By Michelle Peralta, Resident Archivist for Yale Special Collections
Yale Class of 1974 Alumna
Throughout the 2019-2020 academic year, Yale University is celebrating fifty years of co-education with many events and exhibitions that demonstrate the magnitude of contributions of Yale’s women graduates in all areas of life, including politics, sports, academia, and medicine. Thus, it feels particularly fitting that the latest archival collection available at the Medical Historical Library, Ms Coll 64 The Martha H. Roper Papers, was created by an alumna of one of Yale’s earliest co-education classes. The collection contains research, publications, and subject files that document the professional career of Martha H. Roper, Yale class of 1974, and her expertise in international epidemiology. A global health authority on maternal and neonatal tetanus, Roper worked for the World Health Organization, the Centers for Disease Control and Prevention, and the United Nations Children’s Fund (UNICEF).
A Lifetime of Service
Martha Roper (known as Marty to most) dedicated her life to serving the underserved. A colleague wrote that Roper “fought for the uplift of those who were poor, marginalized and whose voices are rarely heard. She loved the human moments that come with being in the field, which keep us honest and true to purpose.” Roper’s service brought her across the world, traveling often to remote locations, and sometimes working in challenging conditions, but she remained committed to her cause of providing health care solutions to the most disadvantaged. This commitment was apparent early on in Roper’s career, when she worked as a research assistant at Yale Medical Center providing support for women experiencing domestic abuse in New Haven and contributing to research on battering and domestic abuse of women by their partners. Afterwards, Roper moved to the West coast and eventually worked as the medical director of Highland General Hospital’s Acute Care Clinic in Oakland, California where she was instrumental in providing support and resources for people dealing with substance abuse, alcoholism, and pelvic infections. Roper continued to work for public health almost until her untimely passing from lung cancer in 2016.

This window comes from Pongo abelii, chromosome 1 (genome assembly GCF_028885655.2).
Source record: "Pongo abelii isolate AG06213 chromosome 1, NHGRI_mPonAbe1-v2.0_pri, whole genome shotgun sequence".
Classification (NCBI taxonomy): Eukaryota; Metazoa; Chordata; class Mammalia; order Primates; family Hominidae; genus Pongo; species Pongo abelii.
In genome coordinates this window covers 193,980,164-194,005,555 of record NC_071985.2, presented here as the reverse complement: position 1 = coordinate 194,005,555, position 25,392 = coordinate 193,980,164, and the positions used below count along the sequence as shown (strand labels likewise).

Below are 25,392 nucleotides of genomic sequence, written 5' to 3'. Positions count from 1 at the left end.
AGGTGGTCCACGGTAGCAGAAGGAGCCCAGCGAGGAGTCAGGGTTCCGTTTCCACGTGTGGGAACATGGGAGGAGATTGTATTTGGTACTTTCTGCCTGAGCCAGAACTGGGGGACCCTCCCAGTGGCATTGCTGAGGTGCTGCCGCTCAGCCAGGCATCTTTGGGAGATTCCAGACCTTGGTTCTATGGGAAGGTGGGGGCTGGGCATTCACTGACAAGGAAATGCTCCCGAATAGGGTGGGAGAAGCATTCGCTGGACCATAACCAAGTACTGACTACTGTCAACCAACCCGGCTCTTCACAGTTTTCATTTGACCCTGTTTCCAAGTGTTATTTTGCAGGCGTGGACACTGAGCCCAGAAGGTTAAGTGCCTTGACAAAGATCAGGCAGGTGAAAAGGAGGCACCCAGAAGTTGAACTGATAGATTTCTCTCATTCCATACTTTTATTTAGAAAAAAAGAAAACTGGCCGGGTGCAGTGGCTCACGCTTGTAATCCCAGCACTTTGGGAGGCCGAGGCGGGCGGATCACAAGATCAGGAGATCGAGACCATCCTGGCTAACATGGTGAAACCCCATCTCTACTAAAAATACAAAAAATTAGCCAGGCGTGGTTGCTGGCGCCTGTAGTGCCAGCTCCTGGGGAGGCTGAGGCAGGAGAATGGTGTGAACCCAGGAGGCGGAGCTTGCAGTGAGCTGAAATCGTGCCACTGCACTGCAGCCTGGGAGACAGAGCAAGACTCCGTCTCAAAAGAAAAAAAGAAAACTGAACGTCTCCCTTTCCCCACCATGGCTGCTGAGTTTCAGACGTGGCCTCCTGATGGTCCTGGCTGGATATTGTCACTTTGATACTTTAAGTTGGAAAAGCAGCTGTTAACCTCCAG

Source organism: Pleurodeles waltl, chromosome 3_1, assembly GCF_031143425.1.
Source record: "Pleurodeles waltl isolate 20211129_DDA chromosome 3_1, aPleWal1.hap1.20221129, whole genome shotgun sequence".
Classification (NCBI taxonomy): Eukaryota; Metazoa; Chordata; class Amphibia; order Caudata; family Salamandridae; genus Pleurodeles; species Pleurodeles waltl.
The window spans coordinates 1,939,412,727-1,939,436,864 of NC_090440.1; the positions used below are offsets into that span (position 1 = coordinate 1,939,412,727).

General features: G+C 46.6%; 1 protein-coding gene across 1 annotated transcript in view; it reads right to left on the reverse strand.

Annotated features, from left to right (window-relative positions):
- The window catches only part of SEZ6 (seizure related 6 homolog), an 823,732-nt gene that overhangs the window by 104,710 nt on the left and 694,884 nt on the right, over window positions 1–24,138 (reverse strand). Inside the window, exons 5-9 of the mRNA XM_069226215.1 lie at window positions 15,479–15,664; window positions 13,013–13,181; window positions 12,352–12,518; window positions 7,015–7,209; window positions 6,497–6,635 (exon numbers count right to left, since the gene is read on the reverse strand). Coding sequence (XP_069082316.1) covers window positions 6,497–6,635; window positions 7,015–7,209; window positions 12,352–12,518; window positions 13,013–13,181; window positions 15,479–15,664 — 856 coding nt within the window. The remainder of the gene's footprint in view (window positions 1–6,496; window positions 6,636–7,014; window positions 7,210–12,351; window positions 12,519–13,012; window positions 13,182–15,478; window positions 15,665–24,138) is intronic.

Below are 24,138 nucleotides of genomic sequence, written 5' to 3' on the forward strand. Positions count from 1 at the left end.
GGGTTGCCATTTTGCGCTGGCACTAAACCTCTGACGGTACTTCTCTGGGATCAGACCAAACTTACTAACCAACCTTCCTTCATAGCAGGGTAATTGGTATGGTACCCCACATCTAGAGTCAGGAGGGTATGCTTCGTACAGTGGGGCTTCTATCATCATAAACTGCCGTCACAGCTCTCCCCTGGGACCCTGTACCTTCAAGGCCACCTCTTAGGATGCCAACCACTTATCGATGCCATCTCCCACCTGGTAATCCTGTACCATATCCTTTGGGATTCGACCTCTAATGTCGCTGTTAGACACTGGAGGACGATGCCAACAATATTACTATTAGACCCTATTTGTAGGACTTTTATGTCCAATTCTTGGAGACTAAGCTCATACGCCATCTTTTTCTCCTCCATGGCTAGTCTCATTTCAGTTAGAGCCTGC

Meticulous Attention to Detail
Roper was known for her attention to detail, and her papers arrived at the Medical Historical Library in records cartons filled with folders arranged by topic and labeled with neat handwriting. The collection includes several notebooks filled with research notes and data, but one journal from Roper’s early career labeled “Die Naturphilosophie,” containing a few entries about Roper’s relocation to Alaska to temporarily fill in for a local doctor in his medical clinic, provides a glimpse of Roper’s personality beyond the known medical professional.
“Enough for today. Tomorrow the adventure truly begins. Tonight, I’ll retire with a book, my usual evening occupation, and thereby bridge my familiar past and unfamiliar future.”
An Emerging Field
Martha Roper was an early adopter of the Global Positioning System (GPS) and Geographic Information Systems (GIS) and her papers document howthese new technologies became important tools for the field of epidemiology in the 1990s. The collection includes workshop materials, maps, and her presentation: “Spatial Patterns of Malaria Case Distribution in Padre Cocha, Peru” from the third ever conference on Geographic Information Systems (GIS) in Public Health in 1998.
Ms Coll 64 The Martha H. Roper Papers is open and available for research at the Harvey Cushing / John Hay Whitney Medical Historical Library at Yale University. A description and listing of collection contents is available at Archives at Yale.